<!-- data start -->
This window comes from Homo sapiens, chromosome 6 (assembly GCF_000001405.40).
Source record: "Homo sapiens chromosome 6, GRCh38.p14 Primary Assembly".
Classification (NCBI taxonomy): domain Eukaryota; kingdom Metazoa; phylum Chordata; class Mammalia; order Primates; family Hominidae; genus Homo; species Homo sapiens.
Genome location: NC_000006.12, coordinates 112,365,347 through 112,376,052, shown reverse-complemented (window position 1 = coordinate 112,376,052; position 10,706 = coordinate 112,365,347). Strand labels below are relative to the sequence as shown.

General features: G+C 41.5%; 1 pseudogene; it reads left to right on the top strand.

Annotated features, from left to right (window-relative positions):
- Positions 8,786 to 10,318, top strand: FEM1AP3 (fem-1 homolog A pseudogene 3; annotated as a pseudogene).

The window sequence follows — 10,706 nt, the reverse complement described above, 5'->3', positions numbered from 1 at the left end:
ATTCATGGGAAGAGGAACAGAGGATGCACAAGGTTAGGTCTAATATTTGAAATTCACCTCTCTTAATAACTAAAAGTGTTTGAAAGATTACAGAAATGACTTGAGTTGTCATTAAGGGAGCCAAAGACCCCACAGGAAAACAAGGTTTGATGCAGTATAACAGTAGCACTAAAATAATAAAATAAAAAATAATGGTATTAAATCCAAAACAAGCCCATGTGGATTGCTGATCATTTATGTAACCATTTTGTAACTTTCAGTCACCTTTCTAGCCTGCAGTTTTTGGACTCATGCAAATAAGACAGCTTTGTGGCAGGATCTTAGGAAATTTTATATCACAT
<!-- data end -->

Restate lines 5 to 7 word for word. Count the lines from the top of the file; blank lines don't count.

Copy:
General features: G+C 41.5%; 1 pseudogene; it reads left to right on the top strand.

Annotated features, from left to right (window-relative positions):
- Positions 8,786 to 10,318, top strand: FEM1AP3 (fem-1 homolog A pseudogene 3; annotated as a pseudogene).